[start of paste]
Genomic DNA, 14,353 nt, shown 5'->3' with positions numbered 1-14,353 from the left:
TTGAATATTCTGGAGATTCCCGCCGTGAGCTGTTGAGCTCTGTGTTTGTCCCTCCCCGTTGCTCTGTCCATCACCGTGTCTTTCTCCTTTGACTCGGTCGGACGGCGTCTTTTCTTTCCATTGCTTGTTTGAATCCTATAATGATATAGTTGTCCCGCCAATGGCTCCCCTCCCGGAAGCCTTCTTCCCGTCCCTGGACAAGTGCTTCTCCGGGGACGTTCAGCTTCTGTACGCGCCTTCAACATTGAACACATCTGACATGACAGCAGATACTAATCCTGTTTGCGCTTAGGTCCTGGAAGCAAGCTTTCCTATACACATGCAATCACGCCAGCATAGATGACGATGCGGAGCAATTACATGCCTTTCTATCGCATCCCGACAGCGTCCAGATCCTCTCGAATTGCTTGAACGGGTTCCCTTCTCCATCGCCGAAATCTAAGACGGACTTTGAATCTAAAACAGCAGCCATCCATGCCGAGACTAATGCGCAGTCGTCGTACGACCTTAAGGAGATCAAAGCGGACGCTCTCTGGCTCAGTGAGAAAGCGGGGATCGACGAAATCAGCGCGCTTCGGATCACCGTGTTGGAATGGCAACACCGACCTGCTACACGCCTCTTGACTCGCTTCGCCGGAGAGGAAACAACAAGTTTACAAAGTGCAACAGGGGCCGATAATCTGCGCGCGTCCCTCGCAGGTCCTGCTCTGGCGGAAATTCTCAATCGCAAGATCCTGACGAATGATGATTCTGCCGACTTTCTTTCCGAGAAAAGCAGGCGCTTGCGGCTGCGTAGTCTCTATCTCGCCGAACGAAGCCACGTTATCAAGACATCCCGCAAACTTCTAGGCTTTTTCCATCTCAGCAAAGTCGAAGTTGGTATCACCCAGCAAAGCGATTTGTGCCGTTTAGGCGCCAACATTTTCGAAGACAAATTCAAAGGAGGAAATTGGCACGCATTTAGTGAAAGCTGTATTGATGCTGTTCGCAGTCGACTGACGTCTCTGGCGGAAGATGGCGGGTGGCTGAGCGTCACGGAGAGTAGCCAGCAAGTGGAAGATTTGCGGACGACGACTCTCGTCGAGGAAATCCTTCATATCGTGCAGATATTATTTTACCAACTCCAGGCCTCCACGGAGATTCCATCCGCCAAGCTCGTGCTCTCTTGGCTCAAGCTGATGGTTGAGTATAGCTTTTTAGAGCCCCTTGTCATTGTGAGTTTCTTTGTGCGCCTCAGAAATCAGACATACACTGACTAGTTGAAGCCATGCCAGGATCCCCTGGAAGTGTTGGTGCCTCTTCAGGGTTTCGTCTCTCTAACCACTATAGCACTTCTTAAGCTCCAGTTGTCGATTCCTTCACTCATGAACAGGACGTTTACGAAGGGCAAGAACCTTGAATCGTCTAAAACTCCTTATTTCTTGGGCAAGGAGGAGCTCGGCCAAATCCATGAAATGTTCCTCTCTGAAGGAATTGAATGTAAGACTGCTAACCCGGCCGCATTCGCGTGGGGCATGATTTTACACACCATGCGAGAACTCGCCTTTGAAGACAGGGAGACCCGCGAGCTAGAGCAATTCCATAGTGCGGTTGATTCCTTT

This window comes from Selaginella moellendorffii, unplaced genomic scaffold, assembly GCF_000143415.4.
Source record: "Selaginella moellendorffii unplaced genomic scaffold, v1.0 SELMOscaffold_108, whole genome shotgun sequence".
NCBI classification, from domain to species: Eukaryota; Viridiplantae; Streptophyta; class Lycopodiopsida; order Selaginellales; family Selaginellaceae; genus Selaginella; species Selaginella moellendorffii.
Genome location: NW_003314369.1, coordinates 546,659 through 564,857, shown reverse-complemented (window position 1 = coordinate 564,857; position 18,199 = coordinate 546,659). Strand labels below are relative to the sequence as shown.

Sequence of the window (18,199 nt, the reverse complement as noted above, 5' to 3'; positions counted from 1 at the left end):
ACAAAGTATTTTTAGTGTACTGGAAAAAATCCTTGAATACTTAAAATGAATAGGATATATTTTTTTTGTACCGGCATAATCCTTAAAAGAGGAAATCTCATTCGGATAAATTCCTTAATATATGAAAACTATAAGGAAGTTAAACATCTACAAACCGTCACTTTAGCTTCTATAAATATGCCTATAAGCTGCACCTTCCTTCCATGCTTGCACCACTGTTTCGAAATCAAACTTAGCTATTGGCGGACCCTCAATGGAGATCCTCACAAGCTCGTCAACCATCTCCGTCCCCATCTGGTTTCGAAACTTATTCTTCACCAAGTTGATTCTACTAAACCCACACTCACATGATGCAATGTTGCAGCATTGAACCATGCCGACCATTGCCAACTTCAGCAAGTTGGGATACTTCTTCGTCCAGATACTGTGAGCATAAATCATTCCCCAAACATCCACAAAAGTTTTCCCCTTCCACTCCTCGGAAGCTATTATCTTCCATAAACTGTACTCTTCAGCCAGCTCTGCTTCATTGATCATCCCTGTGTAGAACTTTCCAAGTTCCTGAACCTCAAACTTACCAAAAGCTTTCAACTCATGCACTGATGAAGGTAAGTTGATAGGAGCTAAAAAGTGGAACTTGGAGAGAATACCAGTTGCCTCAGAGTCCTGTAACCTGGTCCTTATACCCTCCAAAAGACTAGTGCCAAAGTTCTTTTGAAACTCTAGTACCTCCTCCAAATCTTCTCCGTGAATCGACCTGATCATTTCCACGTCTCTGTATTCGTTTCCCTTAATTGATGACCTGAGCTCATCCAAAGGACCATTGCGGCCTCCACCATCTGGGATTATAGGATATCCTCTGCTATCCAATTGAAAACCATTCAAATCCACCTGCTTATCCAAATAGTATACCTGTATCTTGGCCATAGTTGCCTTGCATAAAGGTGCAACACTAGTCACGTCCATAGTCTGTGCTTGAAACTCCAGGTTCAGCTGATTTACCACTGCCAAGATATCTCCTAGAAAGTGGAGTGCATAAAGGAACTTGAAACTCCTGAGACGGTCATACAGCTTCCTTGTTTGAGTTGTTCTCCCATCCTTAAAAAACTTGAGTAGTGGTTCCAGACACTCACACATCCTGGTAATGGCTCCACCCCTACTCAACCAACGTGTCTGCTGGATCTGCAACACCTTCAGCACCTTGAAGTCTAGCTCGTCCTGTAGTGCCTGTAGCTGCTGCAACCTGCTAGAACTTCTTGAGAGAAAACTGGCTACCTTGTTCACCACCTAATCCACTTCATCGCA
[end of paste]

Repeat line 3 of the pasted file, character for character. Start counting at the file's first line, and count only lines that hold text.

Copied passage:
This window comes from Selaginella moellendorffii, unplaced genomic scaffold, assembly GCF_000143415.4.